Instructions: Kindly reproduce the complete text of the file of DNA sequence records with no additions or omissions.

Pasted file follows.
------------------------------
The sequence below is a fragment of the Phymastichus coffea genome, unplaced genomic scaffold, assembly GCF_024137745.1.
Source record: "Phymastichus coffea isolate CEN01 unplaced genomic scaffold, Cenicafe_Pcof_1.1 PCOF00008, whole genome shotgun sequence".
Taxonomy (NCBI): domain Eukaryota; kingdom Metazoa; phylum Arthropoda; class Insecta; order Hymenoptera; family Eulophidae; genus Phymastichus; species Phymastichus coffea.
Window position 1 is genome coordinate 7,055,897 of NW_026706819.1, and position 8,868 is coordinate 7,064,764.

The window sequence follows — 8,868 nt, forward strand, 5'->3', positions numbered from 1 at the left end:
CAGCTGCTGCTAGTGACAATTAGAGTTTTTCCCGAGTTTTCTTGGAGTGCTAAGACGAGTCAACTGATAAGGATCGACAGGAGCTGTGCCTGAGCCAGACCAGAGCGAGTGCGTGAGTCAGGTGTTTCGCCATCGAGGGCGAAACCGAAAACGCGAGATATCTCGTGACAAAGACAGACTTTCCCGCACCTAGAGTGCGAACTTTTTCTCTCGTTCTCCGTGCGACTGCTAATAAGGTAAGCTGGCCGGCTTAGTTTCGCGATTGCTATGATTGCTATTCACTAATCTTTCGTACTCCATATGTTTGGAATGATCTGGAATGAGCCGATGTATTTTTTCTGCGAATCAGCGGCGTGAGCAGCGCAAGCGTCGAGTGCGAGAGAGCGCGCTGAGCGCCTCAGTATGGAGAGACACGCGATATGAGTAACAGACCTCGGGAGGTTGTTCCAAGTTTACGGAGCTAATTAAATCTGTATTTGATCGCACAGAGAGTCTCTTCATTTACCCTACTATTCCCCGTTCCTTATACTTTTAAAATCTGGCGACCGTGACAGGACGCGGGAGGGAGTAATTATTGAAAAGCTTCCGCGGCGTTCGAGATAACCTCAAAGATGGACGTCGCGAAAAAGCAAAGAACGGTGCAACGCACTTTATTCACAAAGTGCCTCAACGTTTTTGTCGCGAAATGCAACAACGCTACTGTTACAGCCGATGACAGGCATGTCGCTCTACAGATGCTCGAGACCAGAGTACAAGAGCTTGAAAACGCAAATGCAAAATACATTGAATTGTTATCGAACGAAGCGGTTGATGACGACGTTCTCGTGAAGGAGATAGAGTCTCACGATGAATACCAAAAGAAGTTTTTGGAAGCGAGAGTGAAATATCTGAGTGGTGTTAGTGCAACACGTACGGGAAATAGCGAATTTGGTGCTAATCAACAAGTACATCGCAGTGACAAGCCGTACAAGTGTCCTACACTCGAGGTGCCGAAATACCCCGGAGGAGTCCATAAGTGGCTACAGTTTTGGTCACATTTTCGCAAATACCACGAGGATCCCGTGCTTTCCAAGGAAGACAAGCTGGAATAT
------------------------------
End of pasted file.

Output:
The sequence below is a fragment of the Phymastichus coffea genome, unplaced genomic scaffold, assembly GCF_024137745.1.
Source record: "Phymastichus coffea isolate CEN01 unplaced genomic scaffold, Cenicafe_Pcof_1.1 PCOF00008, whole genome shotgun sequence".
Taxonomy (NCBI): domain Eukaryota; kingdom Metazoa; phylum Arthropoda; class Insecta; order Hymenoptera; family Eulophidae; genus Phymastichus; species Phymastichus coffea.
Window position 1 is genome coordinate 7,055,897 of NW_026706819.1, and position 8,868 is coordinate 7,064,764.

The window sequence follows — 8,868 nt, forward strand, 5'->3', positions numbered from 1 at the left end:
CAGCTGCTGCTAGTGACAATTAGAGTTTTTCCCGAGTTTTCTTGGAGTGCTAAGACGAGTCAACTGATAAGGATCGACAGGAGCTGTGCCTGAGCCAGACCAGAGCGAGTGCGTGAGTCAGGTGTTTCGCCATCGAGGGCGAAACCGAAAACGCGAGATATCTCGTGACAAAGACAGACTTTCCCGCACCTAGAGTGCGAACTTTTTCTCTCGTTCTCCGTGCGACTGCTAATAAGGTAAGCTGGCCGGCTTAGTTTCGCGATTGCTATGATTGCTATTCACTAATCTTTCGTACTCCATATGTTTGGAATGATCTGGAATGAGCCGATGTATTTTTTCTGCGAATCAGCGGCGTGAGCAGCGCAAGCGTCGAGTGCGAGAGAGCGCGCTGAGCGCCTCAGTATGGAGAGACACGCGATATGAGTAACAGACCTCGGGAGGTTGTTCCAAGTTTACGGAGCTAATTAAATCTGTATTTGATCGCACAGAGAGTCTCTTCATTTACCCTACTATTCCCCGTTCCTTATACTTTTAAAATCTGGCGACCGTGACAGGACGCGGGAGGGAGTAATTATTGAAAAGCTTCCGCGGCGTTCGAGATAACCTCAAAGATGGACGTCGCGAAAAAGCAAAGAACGGTGCAACGCACTTTATTCACAAAGTGCCTCAACGTTTTTGTCGCGAAATGCAACAACGCTACTGTTACAGCCGATGACAGGCATGTCGCTCTACAGATGCTCGAGACCAGAGTACAAGAGCTTGAAAACGCAAATGCAAAATACATTGAATTGTTATCGAACGAAGCGGTTGATGACGACGTTCTCGTGAAGGAGATAGAGTCTCACGATGAATACCAAAAGAAGTTTTTGGAAGCGAGAGTGAAATATCTGAGTGGTGTTAGTGCAACACGTACGGGAAATAGCGAATTTGGTGCTAATCAACAAGTACATCGCAGTGACAAGCCGTACAAGTGTCCTACACTCGAGGTGCCGAAATACCCCGGAGGAGTCCATAAGTGGCTACAGTTTTGGTCACATTTTCGCAAATACCACGAGGATCCCGTGCTTTCCAAGGAAGACAAGCTGGAATAT